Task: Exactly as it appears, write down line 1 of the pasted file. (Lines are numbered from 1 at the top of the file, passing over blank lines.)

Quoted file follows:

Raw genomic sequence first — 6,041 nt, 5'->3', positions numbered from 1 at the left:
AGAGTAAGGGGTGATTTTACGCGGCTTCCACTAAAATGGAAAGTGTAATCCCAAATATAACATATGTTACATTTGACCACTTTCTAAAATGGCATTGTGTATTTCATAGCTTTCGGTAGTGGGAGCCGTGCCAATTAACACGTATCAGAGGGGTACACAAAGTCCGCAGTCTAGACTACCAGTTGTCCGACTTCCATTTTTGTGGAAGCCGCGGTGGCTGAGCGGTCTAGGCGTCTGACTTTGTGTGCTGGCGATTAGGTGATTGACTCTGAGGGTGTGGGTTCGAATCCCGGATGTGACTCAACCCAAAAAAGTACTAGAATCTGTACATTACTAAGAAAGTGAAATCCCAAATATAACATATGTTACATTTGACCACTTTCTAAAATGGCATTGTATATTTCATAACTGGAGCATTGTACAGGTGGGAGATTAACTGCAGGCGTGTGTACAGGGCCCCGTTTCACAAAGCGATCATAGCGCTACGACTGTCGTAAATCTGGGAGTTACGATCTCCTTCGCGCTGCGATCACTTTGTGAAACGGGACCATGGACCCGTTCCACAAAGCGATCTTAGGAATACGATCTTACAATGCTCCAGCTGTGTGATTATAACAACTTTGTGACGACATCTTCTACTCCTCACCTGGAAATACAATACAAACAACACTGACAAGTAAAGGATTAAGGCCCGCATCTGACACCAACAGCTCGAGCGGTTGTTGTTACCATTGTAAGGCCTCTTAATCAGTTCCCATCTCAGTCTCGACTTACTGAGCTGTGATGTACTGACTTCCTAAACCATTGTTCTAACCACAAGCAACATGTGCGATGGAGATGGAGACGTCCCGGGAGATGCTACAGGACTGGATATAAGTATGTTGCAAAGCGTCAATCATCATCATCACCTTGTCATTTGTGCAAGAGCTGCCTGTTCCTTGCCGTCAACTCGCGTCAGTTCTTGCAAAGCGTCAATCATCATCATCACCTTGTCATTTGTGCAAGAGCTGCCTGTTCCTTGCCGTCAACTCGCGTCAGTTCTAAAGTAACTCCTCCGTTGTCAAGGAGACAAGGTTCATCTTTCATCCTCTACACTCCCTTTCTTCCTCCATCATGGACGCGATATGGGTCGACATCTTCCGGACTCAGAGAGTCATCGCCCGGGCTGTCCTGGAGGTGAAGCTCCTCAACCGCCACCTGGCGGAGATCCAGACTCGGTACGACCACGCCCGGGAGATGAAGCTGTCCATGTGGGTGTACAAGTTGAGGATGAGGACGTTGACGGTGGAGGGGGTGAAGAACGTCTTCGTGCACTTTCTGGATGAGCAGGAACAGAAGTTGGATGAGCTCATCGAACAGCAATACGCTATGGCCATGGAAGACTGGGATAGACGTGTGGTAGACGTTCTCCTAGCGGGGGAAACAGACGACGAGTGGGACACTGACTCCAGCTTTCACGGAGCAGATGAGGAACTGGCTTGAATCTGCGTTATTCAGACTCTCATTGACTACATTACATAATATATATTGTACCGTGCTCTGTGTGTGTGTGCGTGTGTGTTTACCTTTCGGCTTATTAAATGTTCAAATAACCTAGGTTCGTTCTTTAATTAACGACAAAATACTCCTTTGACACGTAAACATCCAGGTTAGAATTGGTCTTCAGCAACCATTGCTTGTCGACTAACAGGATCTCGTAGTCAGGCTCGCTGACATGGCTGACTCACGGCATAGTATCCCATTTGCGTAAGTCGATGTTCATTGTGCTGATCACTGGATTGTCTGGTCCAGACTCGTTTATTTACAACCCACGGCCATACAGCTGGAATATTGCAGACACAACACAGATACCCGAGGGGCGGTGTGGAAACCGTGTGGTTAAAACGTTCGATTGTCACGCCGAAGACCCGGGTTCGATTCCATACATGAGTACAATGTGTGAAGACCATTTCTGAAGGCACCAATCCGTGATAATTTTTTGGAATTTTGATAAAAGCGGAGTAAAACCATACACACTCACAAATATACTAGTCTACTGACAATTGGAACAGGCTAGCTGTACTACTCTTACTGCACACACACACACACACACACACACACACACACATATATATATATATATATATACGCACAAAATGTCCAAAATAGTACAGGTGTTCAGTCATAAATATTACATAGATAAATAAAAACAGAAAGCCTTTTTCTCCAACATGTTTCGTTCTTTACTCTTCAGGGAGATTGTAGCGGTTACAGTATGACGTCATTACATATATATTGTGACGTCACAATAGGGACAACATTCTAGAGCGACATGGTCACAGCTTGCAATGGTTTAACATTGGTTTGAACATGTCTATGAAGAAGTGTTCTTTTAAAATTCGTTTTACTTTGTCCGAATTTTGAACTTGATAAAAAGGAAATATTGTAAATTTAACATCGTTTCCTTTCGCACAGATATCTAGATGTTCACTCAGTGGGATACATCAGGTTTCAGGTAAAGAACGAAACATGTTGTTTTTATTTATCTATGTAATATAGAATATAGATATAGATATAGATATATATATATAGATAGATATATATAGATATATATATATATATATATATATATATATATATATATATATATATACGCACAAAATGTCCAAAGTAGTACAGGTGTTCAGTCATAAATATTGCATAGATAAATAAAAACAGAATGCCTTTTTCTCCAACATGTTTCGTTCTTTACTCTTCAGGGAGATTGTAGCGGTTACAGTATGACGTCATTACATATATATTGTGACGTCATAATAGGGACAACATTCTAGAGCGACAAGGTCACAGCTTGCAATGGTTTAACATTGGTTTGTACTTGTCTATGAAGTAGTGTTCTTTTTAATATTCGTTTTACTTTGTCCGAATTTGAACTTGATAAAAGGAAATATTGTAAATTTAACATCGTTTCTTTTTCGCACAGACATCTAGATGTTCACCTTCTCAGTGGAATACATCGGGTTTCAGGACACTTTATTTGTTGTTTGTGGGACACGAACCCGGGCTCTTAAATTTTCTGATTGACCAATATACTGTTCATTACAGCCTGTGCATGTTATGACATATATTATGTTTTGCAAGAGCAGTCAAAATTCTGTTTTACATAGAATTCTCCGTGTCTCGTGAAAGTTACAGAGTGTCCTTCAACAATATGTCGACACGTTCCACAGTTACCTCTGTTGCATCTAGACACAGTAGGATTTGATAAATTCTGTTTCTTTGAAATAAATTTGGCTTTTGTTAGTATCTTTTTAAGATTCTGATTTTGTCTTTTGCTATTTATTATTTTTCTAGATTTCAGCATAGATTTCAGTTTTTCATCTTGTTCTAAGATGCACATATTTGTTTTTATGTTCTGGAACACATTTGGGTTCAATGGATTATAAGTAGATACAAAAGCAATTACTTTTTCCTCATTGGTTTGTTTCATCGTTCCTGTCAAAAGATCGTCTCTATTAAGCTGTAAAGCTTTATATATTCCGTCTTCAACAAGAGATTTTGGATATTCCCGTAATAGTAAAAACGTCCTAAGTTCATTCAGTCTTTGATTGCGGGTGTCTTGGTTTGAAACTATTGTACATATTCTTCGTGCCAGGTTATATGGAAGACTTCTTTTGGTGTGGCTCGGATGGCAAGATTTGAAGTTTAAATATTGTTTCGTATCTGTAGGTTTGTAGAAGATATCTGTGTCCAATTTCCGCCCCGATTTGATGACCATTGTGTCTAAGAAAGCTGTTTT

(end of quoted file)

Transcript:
Raw genomic sequence first — 6,041 nt, 5'->3', positions numbered from 1 at the left: